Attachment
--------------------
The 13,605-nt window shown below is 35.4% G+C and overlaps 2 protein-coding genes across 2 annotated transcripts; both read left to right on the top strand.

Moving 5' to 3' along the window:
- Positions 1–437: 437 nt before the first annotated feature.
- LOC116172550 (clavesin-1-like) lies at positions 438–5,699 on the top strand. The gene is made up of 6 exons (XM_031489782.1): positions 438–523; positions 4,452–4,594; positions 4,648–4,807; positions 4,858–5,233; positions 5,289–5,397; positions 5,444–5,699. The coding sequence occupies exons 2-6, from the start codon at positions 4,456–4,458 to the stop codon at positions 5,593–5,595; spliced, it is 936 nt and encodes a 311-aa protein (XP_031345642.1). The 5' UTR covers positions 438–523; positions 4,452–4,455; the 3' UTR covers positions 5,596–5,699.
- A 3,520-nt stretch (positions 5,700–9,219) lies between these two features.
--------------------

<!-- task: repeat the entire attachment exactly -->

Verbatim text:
The 13,605-nt window shown below is 35.4% G+C and overlaps 2 protein-coding genes across 2 annotated transcripts; both read left to right on the top strand.

Moving 5' to 3' along the window:
- Positions 1–437: 437 nt before the first annotated feature.
- LOC116172550 (clavesin-1-like) lies at positions 438–5,699 on the top strand. The gene is made up of 6 exons (XM_031489782.1): positions 438–523; positions 4,452–4,594; positions 4,648–4,807; positions 4,858–5,233; positions 5,289–5,397; positions 5,444–5,699. The coding sequence occupies exons 2-6, from the start codon at positions 4,456–4,458 to the stop codon at positions 5,593–5,595; spliced, it is 936 nt and encodes a 311-aa protein (XP_031345642.1). The 5' UTR covers positions 438–523; positions 4,452–4,455; the 3' UTR covers positions 5,596–5,699.
- A 3,520-nt stretch (positions 5,700–9,219) lies between these two features.